Telling Your Non-Profit’s Story

Telling Your Non-Profit’s Story

Like any professional field, storytelling is a craft. And can be really hard to do. But that shouldn’t stop you from getting started on your storytelling journey.

Our tip is to hire a professional copywriter, or use an agency like Pareto. We offer programs and training that can help your charity become a stellar storytelling organisation.

If you’d prefer to do it on your own, then our recommendation is to find the best writers from within your own charity to help you craft your organisation’s storylines.

To help you out, here are a few tips that we’ve learnt at Pareto from interviewing hundreds of people who have received help from charities.  We hope they inspire you!


Collecting your stories – tips learned from lots of interviews


It’s a conversation, not an interview

Interviews can run the risk of being dry – or they can give people stage fright. So, make it a conversation, or ask if you can have a chat for a few minutes.

One of life’s great joys is hearing other people’s life stories. Use your questions as a guide only and enjoy the conversation instead. Don’t be afraid to go off script.


Do your homework

You can’t do enough research. Know your subject, know the issues and know what your audience would like to hear.

Begin your research with the end story in mind and backtrack from there to draft your questions.


Remember your audience

Know who they are, what they care about and what is likely to move them to take action.

If you start your planning from where your audience is, you’ll have better interviews.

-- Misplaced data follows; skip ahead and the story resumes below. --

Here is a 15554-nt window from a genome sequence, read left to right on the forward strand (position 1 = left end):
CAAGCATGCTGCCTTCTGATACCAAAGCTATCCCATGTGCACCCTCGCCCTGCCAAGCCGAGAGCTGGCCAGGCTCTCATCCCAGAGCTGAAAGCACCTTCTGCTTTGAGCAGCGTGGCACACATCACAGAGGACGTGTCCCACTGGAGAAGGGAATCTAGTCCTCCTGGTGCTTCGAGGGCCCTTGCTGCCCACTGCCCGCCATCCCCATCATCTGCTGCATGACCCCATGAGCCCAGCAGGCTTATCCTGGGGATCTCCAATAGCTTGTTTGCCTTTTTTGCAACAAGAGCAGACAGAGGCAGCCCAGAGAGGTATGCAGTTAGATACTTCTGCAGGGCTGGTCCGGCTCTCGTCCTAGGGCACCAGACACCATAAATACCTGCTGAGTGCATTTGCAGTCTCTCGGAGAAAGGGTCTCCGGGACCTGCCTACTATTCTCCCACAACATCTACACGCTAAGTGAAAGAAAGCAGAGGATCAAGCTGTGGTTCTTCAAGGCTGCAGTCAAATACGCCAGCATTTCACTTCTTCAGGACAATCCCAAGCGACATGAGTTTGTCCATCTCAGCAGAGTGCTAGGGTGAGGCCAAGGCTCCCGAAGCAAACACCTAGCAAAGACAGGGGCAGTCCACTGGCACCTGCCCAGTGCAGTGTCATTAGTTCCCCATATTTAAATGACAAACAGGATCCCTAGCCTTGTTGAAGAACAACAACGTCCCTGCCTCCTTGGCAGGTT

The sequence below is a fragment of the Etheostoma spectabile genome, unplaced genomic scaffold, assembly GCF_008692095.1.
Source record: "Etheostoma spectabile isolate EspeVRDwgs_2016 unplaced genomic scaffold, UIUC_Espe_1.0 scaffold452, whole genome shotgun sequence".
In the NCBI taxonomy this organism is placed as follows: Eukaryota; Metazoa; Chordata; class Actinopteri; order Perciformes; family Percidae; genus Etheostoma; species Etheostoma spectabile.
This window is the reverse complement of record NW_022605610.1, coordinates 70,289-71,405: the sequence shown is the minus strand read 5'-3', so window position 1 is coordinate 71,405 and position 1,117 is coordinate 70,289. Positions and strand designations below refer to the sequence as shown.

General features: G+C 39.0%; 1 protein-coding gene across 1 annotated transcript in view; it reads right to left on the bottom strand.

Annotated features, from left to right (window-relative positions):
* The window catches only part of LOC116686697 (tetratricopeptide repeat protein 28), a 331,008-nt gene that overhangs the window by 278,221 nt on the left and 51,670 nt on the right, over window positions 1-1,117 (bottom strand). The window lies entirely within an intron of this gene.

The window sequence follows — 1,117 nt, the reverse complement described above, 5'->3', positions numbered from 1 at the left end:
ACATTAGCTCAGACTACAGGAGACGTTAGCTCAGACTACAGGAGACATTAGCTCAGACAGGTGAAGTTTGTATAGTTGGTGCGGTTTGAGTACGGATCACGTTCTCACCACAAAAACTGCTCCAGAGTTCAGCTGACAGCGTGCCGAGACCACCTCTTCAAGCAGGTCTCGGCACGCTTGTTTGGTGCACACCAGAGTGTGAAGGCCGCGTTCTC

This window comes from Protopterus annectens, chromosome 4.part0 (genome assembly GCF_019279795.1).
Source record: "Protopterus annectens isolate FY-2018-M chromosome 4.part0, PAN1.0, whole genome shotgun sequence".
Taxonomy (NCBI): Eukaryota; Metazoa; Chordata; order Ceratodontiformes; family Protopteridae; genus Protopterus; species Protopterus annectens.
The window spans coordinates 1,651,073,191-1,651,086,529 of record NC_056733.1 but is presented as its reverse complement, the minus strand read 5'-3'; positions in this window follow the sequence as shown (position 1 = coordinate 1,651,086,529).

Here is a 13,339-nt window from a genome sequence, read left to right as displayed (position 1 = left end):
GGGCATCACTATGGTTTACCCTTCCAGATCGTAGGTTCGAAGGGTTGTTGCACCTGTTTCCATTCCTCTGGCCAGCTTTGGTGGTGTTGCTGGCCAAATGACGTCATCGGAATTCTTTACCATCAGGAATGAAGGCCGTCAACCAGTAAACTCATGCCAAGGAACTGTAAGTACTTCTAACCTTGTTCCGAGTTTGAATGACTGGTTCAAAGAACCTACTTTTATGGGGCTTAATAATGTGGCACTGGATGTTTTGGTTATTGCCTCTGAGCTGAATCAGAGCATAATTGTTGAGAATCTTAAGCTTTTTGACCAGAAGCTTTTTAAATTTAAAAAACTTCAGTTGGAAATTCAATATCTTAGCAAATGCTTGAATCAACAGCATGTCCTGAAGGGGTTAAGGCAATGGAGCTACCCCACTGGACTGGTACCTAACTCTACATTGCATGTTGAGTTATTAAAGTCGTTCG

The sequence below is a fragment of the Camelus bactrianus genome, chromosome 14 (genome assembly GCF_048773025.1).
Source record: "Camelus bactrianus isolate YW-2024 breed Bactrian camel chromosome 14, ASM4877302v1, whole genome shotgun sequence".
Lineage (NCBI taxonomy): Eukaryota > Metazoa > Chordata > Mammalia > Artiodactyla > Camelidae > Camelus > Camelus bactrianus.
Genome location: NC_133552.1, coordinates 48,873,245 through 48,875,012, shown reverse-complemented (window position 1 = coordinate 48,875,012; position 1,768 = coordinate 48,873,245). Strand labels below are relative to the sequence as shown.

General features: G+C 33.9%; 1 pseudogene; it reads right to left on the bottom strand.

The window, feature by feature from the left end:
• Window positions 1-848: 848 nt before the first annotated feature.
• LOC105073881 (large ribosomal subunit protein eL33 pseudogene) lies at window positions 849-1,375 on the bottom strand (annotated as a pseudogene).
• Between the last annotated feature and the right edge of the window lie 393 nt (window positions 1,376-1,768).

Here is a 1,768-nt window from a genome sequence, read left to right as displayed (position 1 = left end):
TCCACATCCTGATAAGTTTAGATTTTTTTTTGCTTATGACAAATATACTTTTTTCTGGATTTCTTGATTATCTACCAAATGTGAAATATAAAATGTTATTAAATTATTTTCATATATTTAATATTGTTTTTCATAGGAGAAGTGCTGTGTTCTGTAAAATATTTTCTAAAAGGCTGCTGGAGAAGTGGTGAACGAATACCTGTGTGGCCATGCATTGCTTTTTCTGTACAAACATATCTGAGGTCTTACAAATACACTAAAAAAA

Share your own stories

Sometimes – not always – to make your interviewee open up their heart, you need to reveal something real and true about yourself.

It’s about both parties showing their vulnerability and connecting.


Truly listen

This can be difficult to do, as you always want to know what your next question will be.

But by truly listening, you may veer off in a different direction – and you’ll be surprised and delighted where the conversation may go.


Ask open-ended questions

Try to start your conversation with questions or commentary with words like “how” and “why”.

It’s hard for your interviewee to give you just a yes/no answer when you use these words.


Use a recording device

“Would you mind slowing down so that I can get this all written down?” If that doesn’t kill an interview, then we don’t know what will.

To be able to truly listen, use a recording device. And don’t forget to always ask if it’s OK to record your interview.

Invest in a good recorder so that you never run out of batteries – or storage space. And then get on with your conversation.


Be curious

All of the above are tried and true, but they won’t work without one simple quality on your part: curiosity.

A true passion for knowing more about the people around you goes further than any formal communications training.



If you’re stressed or focused on your list of questions, everyone around you will be too.

Take a deep breath, relax and remember that the best conversations are the enjoyable conversations.


Keep going

The more conversations you have, the better you will get at finding those amazing stories.

Interview your staff, clients and beneficiaries all year round, so you can capture good material as it happens. Build a storybank and create a steady flow of stories to tell your donors.

And one last point to remember – be prepared for anything. Interviewing for non-profits is unique.  You’re talking with people who have been – or are – in crisis. Listen actively and be prepared for lots of different emotions like anger and tears.

Always be empathetic and prepared to change direction to keep everyone comfortable.